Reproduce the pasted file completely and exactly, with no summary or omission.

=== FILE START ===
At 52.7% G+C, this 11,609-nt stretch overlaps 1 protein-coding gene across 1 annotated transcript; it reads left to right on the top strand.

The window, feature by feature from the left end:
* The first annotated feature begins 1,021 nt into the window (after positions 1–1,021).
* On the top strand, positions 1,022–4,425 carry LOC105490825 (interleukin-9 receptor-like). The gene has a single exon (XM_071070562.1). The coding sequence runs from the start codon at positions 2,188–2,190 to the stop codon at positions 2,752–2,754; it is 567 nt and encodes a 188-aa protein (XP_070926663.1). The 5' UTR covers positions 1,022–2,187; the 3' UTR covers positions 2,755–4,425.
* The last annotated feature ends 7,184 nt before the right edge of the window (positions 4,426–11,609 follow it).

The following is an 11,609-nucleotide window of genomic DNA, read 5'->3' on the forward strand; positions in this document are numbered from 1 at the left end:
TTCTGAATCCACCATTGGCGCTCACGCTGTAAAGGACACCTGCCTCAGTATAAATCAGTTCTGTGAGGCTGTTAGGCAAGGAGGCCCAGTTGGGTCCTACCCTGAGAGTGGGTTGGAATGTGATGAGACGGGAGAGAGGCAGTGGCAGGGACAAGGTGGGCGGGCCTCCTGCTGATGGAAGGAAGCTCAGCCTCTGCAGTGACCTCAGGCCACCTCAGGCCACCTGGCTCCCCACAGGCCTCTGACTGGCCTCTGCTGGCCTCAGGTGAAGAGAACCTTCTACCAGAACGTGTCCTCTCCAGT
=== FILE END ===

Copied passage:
At 52.7% G+C, this 11,609-nt stretch overlaps 1 protein-coding gene across 1 annotated transcript; it reads left to right on the top strand.

The window, feature by feature from the left end:
* The first annotated feature begins 1,021 nt into the window (after positions 1–1,021).
* On the top strand, positions 1,022–4,425 carry LOC105490825 (interleukin-9 receptor-like). The gene has a single exon (XM_071070562.1). The coding sequence runs from the start codon at positions 2,188–2,190 to the stop codon at positions 2,752–2,754; it is 567 nt and encodes a 188-aa protein (XP_070926663.1). The 5' UTR covers positions 1,022–2,187; the 3' UTR covers positions 2,755–4,425.
* The last annotated feature ends 7,184 nt before the right edge of the window (positions 4,426–11,609 follow it).

The following is an 11,609-nucleotide window of genomic DNA, read 5'->3' on the forward strand; positions in this document are numbered from 1 at the left end:
TTCTGAATCCACCATTGGCGCTCACGCTGTAAAGGACACCTGCCTCAGTATAAATCAGTTCTGTGAGGCTGTTAGGCAAGGAGGCCCAGTTGGGTCCTACCCTGAGAGTGGGTTGGAATGTGATGAGACGGGAGAGAGGCAGTGGCAGGGACAAGGTGGGCGGGCCTCCTGCTGATGGAAGGAAGCTCAGCCTCTGCAGTGACCTCAGGCCACCTCAGGCCACCTGGCTCCCCACAGGCCTCTGACTGGCCTCTGCTGGCCTCAGGTGAAGAGAACCTTCTACCAGAACGTGTCCTCTCCAGT